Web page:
Ἀρέθουσα, 18 November 2018


isol­a­tion, intro­spec­tion, relax­a­tion

ambi­ent, folk, drone, acous­tic, vocal, field record­ings, early music, spir­itual

The Academy of MaqâmInvis­ible Face of the Beloved: Clas­sical Music of the Tajiks and Uzbeks (2005, Smith­so­nian Folk­ways)

Intense tra­di­tional Cent­ral Asian clas­sical music. Very call-and-response, and subtly under­pinned with strings and per­cus­sion.

Alden Jenks’ drone works from the late 60s/early 70s are divine, and have been given a lov­ing release by Other Minds this year. Tape-stretched elec­tron­ics con­sti­tute the mel­an­cholic first 30-minute piece, which fea­tures a vari­ety of horn-like sounds. The other two pieces are com­posed on a Buchla 100 mod­u­lar synth. “Space (for Stephen Hill)” is sim­il­arly wist­ful in tone, with plaint­ive horns over soft drones. The last and shortest piece, “Lapis”, is more noisy and con­crète.

Andrew Weath­ers and Blaine Todd get­ting together for a split on Houd­ini Man­sions: yeah, that’s one good thing in life (Septem­ber 2018, tapes still avail­able). Both artists present a hand­ful of wist­ful, hazy songs, some abstract sound­scapes. High­lights: “Llano” is Weath­ers doing his trade­mark mel­an­choly desert auto­t­une folk, and it’s rarely soun­ded bet­ter. Todd has a beau­ti­ful sad song on “Between the Dream and the Thing”, fol­lowed by some great ambi­ance on “I Guess It Must Be Some Kind of Hol­i­day”.

With fin­ger­picked acous­tic gui­tar at its base, and warm synth drones as cover, Asuna’s Tide Ripples (2016, Home Nor­mal) is a sooth­ing album with a gor­geous after­glow.

The Dev­il’s Trade is a singer/songwriter with a ton of that good grit. What Happened To The Little Blind Crow (2018, Golden Antenna) is his latest album, a strong col­lec­tion of songs that marry Amer­ic­ana to his Hun­garian roots. It’s rough man-music in a way, par­tic­u­larly his pro­nounced vocal style, but there are fra­gile moments, too… The arrest­ing open­ing and clos­ing sec­tions are proof enough.

End­less Mel­an­choly has a new album out on Dron­arivm and it might be his best one yet. Frag­ments of Scattered Whis­pers is as wist­ful as you’d expect, with melod­ies in piano and more abstract synth altern­at­ing with sweep­ing, misty waves. It’s a del­ic­ate bal­ance struck between sen­ti­ment and dis­sol­u­tion, with neither side tak­ing over and dimin­ish­ing the whole. If mel­an­choly were always this bliss­ful, then yes, let it be end­less.

From a while ago: Con­tin­ental Drift by Faures (2014, Home Nor­mal) is a gor­geous float­ing drone­work. It def­in­itely touches upon its theme with a suite of shift­ing and grind­ing tec­ton­ics. But the lighter side of the spec­trum is equally rich, with subtle hisses, gentle melod­ies, and aural whiteouts. A del­ic­ate piece of art.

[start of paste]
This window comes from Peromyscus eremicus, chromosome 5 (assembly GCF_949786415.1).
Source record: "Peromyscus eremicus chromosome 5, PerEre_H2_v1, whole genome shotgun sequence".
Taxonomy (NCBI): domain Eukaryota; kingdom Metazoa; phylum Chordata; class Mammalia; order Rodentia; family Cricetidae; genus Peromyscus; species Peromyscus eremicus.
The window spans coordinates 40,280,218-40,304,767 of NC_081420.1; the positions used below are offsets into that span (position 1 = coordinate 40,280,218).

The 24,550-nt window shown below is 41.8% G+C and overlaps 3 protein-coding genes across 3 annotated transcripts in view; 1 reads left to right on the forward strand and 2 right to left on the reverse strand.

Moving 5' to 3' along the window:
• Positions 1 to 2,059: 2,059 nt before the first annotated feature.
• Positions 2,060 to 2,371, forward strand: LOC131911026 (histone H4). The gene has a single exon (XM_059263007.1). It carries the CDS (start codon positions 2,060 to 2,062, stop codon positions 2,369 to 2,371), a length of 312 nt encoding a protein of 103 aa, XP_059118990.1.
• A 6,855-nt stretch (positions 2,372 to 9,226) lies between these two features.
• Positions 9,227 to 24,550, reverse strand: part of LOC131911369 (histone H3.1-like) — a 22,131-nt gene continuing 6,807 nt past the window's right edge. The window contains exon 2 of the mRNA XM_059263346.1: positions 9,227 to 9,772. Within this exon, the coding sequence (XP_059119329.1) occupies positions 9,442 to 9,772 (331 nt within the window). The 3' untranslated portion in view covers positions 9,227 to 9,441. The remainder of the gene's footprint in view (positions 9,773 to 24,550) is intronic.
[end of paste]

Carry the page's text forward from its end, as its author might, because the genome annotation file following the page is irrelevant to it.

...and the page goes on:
The Green King­dom out­does itself on Seen and Unseen (2018, Sound in Silence). The join­ing of syn­thes­ised and acous­tic sounds is seam­less, the atmo­sphere serene. Cot­tone divides the melod­ies evenly between his vari­ous instru­ments. This lends the album a rich­ness without it ever feel­ing over­burdened. The serenity is rel­at­ive, too: a track like Woolen Sky intro­duces a ten­sion that off­sets the gentler moods. ‘Seen and Unseen’ is subtle, and unerr­ingly strikes at the heart of elec­tro-acous­tic ambi­ent.

Gor­geous bliss­ful chil­louts on this new live album by Jamie Awak­shidar fea­tur­ing Evelyn GlyndwrPris­m­death is out on tape on Hairs aBlazin’ and starts with hazy synth and vocal explor­a­tions, before mov­ing into the soft beats of “Metro + Inter­stel­lar”. Lush and relax­ing.

Leyla McCalla’s second album is full of beau­ti­ful, (mostly) cello-based folk from a vari­ety of tra­di­tions: Haitian, Louisi­ana, Amer­ican. A rare main­stream rep­res­ent­a­tion of Haitian Creole songs. (2016, Jazz Vil­lage / Har­mo­nia Mundi)

The Cloud of For­get­ting is a cloud of bliss: read my review of The Pen­it­en­tial Sta­tion’s album here: http://​www​.even​in​gof​light​.nl/​2​0​1​8​/​1​1​/​1​0​/​t​h​e​-​p​e​n​i​t​e​n​t​i​a​l​-​s​t​a​t​i​o​n​-​t​h​e​-​c​l​o​u​d​-​o​f​-​f​o​r​g​e​t​t​i​ng/

Pete See­ger - Amer­ican Indus­trial Bal­lads (1957, Smith­so­nian Folk­ways)

Songs about poor pay, poor work­ing con­di­tions, cap­it­al­ists and uni­ons. As rel­ev­ant as ever.

The new Moments of the Fall com­pil­a­tion on Hairs aBlazin’ is full of relax­ing elec­tron­ics, ambi­ent, and vapor tunes. Cool tracks by Fae & Seffi, Jamie Awak­shidar, Whettman Chel­mets, Maloc­cul­sion, and oth­ers.